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" No man ever spoke more neatly, more pressly, more weightily, or suffered less emptiness, less idleness, in what he uttered. No member of his speech but consisted of his own graces. His hearers could not cough or look aside from him without loss. "
Character of Lord Bacon: His Life and Work ... - Side 17
af Thomas Martin - 1835 - 367 sider
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Blackie's comprehensive school series, Del 2

Blackie and son, ltd - 1879
...Ben Jonson has described Bacon's eloquence in words which have often been quoted. "No man ever spoke more neatly, more pressly, more weightily, or suffered less emptiness, less idleness in what he (87) F uttered. His hearers could not cough or look aside from him without loss. The fear of every...
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Prose Quotations from Socrates to Macaulay: With Indexes. Authors, 544 ...

Samuel Austin Allibone - 1880 - 764 sider
...often quoted, will bear to be quoted again. " There happened in my time one noble spe.iker who was full of gravity in his speaking. His language, where he...pass by a jest, was nobly censorious. No man ever spoke more neatly, more pressly, more weighty, or suffered less emptiness, less idleness, in what he...
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Miscellaneous Works of Lord Macaulay, Bind 2

Thomas Babington Macaulay Baron Macaulay - 1880
...often quoted, will bear to be quoted again. " There happened in my time one noble speaker who was full of gravity in his speaking. His language, where he...pass by a jest, was nobly censorious. No man ever spoke more neatly, more pressly, more weightily, or suffered less emptiness, less idleness, in what...
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An Anecdotal History of the British Parliament: From the Earliest Periods to ...

George Henry Jennings - 1880 - 530 sider
...There happened in my time one noble speaker who was full of gravity in his speaking. His language, when he could spare or pass by a jest, was nobly censorious. No man ever spoke more neatly, more pressly, more weightily, or suffered less emptiness, less idleness, in what...
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The Warner Library, Bind 2

1917
...happened in my time one noble speaker, who was full of gravity in his speaking. His language (when he could spare or pass by a jest) was nobly censorious, No man ever spake more neatly, more rightly, more weightily, or suffered less emptiness, less idleness in what he uttered. No member of...
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Types of the Essay

Benjamin Alexander Heydrick - 1921 - 373 sider
...says of him: "There happened in my time one noble speaker who was full of gravity in his speaking. No man ever spake more neatly, more pressly, more...less emptiness, less idleness in what he uttered. His hearers could not cough or look aside from him without loss. The fear of every man that heard him...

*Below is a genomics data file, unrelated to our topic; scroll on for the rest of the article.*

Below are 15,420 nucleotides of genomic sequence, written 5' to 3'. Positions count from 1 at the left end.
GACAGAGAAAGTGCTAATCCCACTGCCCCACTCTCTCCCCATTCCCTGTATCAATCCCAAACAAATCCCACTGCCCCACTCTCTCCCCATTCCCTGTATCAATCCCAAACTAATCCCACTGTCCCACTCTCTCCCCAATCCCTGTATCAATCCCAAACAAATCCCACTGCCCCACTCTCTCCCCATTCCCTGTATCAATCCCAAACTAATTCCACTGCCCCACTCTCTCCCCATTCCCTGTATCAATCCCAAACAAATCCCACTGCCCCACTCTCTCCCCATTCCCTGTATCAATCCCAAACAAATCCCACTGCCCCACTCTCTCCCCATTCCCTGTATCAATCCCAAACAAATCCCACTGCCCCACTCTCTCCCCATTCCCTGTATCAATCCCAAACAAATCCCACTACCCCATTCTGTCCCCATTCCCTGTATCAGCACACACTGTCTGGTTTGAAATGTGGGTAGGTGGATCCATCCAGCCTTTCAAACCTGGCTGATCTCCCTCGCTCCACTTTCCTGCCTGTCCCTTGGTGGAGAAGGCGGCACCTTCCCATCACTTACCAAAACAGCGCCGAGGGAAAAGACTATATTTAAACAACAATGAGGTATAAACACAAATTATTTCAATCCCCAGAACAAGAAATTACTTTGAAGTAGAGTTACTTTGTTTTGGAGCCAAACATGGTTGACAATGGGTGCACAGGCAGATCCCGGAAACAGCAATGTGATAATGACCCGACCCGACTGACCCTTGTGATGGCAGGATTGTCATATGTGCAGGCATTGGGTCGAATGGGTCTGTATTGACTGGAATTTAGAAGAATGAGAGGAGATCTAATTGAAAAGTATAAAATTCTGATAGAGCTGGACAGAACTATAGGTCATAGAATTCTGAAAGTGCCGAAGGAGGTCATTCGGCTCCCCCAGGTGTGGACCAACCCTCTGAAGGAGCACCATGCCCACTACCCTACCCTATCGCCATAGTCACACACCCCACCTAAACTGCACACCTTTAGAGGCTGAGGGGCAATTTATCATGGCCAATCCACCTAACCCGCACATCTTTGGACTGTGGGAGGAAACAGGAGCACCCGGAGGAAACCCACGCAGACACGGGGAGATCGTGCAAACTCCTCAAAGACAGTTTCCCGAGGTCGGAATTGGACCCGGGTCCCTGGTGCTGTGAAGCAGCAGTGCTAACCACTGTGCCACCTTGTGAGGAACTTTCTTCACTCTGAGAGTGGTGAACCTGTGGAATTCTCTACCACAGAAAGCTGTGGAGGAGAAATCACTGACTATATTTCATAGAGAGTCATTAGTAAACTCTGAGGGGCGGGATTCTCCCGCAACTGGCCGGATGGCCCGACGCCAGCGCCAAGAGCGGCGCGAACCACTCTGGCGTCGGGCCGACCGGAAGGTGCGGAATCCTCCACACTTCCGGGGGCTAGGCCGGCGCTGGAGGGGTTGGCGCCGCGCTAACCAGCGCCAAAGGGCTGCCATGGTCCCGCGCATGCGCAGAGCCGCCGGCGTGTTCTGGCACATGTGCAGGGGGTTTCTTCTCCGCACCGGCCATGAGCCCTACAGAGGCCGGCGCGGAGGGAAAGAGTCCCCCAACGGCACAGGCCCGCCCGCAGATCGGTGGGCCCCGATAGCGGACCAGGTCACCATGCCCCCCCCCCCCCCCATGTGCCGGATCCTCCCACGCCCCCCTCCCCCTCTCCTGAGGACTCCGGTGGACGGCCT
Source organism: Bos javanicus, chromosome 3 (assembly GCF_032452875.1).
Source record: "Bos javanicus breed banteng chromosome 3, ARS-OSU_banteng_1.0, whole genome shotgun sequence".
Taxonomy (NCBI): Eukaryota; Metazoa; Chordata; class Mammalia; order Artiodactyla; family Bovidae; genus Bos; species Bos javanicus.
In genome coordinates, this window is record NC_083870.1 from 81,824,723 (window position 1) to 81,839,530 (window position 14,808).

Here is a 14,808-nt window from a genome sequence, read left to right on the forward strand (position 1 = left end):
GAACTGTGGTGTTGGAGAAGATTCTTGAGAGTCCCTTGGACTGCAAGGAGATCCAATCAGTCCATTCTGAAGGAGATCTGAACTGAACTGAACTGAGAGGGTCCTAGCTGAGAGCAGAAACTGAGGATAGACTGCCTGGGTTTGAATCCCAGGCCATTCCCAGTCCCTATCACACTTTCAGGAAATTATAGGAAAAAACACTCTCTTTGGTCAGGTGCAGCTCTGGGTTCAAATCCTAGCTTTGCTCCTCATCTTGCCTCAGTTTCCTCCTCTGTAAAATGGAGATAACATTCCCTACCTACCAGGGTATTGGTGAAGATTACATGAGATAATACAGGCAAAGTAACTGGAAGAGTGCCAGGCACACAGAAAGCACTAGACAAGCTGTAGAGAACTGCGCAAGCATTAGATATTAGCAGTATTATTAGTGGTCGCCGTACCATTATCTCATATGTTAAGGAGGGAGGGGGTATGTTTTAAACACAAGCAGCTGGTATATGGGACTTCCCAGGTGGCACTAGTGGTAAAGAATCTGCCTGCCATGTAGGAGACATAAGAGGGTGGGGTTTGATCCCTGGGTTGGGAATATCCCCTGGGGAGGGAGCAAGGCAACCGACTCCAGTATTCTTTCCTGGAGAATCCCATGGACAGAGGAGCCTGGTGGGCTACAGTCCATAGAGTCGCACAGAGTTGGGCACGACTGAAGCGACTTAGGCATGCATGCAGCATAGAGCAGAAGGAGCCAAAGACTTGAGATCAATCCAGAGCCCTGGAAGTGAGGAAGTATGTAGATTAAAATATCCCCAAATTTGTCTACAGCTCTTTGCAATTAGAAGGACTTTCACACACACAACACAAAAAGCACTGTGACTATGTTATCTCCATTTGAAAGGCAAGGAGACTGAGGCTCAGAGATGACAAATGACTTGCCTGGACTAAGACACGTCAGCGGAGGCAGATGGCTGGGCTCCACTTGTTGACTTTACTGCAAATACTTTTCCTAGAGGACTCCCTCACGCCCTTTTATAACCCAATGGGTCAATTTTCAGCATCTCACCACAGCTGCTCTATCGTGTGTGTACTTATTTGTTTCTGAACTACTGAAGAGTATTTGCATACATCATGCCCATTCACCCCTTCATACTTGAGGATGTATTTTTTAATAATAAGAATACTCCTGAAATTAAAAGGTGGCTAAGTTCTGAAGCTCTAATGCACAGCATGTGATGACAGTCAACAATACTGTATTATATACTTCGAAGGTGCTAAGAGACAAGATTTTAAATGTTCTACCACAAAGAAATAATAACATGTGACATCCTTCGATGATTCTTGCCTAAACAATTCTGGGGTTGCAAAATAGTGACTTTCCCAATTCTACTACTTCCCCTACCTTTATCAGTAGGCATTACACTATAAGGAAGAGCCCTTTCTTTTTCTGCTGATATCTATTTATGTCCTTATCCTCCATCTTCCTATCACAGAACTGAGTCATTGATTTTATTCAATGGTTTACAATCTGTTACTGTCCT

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Discoveries, 1641: Conversations with William Drummond of Hawthornden, 1619

Ben Jonson - 1923 - 106 sider
...Speaker, who was full of gravity in his speaking. His L language, (where hee could spare, or passe by a jest) was nobly censorious. No man ever spake more neatly, more presly, more weightily, or suffer'd lesse emptinesse, lesse idlenesse, in what hee utter'd. No member...
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Studies in Rhetoric and Public Speaking in Honor of James Albert Winans

Alexander Magnus Drummond - 1925 - 297 sider
...commendation from his friend Ben Jonson : There happened in my time one noble speaker who was full of gravity in his speaking; his language, where he...nobly censorious. No man ever spake more neatly, more presly, more weightily, or suffered less emptiness, less idleness, in what he uttered. No member of...
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Outlines of English Literature: With Readings

William Joseph Long - 1925 - 807 sider
...Timber: " There happened in my time one noble speaker who was full of gravity in his speaking. ... No man ever spake more neatly, more pressly, more...less emptiness, less idleness, in what he uttered. . . . The fear of every man that heard him was lest he should make an end." When Elizabeth died, Bacon...
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Falstaff and Other Shakespearean Topics, Bind 10

Albert Harris Tolman - 1925 - 270 sider
...eloquence Jonson said in the "Discoveries" : No man ever spake more neatly, more presly [concisely], more weightily, or suffered less emptiness, less idleness, in what he uttered. . . . His hearers could not cough, or look aside from him, without loss. He commanded where he spoke,...
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